More Bang for Your Buck

Typically, the machine-based exercises most people do in the gym are single-jointed exercises. This means that the machine isolates a muscle and only allows movement at one joint. If you look at the bicep curl machine, the tricep extension machine, the shoulder press, the leg extension, the leg curl—all of these machines only allow movement at one joint and only work on one muscle at a time.

This single joint isolation is NOT how the body functions in the real world and also does not allow for effective and efficient training in the gym. In the real world the body does not call on individual muscles to perform a task, the body calls on groups of muscles. When you watch people play sports, perform labor-intensive tasks, play with their children, you will see fluid motion of various body parts and muscle groups. We do not move piece by piece like a robot or the tin man from the “Wizard of Oz”.

For this reason, it’s important to train muscle groups and multiple joints at the same time in our exercise program. By doing this we accomplish several things:

1) We train proper movement patterns that will be stored in our nervous system. By doing this, these movements can be called upon more naturally when needed in the real world.

2) The muscles will have better communication with each other (this is like learning a sporting skill) and therefore, you will be less susceptible to injuries during physical activity.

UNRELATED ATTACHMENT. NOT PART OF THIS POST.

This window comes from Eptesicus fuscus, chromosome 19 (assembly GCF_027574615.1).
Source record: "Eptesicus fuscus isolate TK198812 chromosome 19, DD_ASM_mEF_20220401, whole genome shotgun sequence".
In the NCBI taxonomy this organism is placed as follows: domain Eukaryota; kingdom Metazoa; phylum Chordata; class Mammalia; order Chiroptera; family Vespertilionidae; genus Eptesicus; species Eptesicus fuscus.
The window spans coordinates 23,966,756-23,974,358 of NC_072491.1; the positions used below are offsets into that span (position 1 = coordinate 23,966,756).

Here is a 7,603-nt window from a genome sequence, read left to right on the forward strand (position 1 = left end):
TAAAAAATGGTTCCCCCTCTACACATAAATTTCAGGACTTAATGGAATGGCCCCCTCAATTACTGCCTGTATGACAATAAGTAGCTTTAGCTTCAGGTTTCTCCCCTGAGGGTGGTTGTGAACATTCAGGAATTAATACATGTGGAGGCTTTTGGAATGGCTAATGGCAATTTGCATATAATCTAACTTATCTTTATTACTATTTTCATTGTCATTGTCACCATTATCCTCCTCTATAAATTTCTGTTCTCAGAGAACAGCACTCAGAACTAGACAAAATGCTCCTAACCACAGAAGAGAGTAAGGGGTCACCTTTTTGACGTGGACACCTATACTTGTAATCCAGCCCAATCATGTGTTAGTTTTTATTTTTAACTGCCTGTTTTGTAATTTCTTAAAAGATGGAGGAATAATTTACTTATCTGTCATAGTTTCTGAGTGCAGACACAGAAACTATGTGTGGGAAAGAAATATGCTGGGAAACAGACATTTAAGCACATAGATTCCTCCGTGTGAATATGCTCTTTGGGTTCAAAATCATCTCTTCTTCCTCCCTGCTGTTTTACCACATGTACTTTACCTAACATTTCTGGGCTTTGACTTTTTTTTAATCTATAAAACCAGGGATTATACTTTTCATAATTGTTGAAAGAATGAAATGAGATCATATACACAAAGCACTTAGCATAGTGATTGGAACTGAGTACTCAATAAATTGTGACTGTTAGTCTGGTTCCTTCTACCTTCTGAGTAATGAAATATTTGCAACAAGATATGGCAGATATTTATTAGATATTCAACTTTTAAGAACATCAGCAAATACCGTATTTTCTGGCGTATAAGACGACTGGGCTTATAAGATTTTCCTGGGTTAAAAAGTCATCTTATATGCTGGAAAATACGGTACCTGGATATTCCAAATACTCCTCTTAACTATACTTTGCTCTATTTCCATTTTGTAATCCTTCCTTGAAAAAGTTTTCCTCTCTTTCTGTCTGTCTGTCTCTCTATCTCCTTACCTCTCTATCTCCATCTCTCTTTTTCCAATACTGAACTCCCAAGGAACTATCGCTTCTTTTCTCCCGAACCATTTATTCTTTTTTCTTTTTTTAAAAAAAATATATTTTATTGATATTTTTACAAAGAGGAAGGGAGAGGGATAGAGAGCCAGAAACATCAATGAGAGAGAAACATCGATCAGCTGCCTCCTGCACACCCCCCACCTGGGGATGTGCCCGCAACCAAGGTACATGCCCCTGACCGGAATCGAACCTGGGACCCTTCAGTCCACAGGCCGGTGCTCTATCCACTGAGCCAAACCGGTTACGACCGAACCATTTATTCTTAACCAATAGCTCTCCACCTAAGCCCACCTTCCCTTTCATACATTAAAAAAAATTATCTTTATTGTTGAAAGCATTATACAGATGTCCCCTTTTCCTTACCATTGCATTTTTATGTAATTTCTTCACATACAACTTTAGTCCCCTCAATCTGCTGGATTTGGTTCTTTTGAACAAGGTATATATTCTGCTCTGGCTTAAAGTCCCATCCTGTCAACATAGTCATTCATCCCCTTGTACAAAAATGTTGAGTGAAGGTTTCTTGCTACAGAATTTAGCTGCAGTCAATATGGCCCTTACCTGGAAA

3) Your workouts will be more effective and efficient. Multi-jointed exercises provide the most bang for your buck. While doing these exercises multiple muscles are being used to create the movement. Furthermore, various other muscles are called upon to act as stabilizers of certain joints or as neutralizers of unwanted motion. If this sounds a bit confusing just look at it this way – more muscles are working during a particular exercise, which means more energy and calories are being used to complete the exercise, which is a good thing.

So the next time you are in the gym think about how your body functions when performing activity outside of the gym. You are usually using your legs to create support and also generate power to your upper body which might be swinging a tennis racquet, or pushing a heavy object, or shoveling snow. Now try a couple of these multi-jointed exercises:

1) Split squat and row – stand in a lunge position with your left foot forward and right foot back. Grab a low cable with your right hand. Bend your right knee as if you were going to kneel (split squat) and as you are coming up pull the cable toward your chest (like starting a lawnmower).

2) Squat and dumbbell press – grab a set of dumbbells and hold them just above your shoulders. Perform a squat with feet in a parallel stance. As you’re rising out of the squat press the dumbbells overhead (as if you were putting a heavy object in a cabinet above your head that you picked up off of the floor)

3) Lunge and curl – grab a set of dumbbells and begin to lunge forward alternating legs. You can either perform a dumbbell curl on the way down or on the way up from the lunge. You should perform both types in your exercise routine.

4) Lunge and chest press – using resistance bands or a cable machine set the handles at chest height. Facing away from the resistance lunge forward with your right foot and simultaneously press the band or cable handles in front of you as if you were pushing a large heavy object (like a refrigerator). Perform a set for each foot.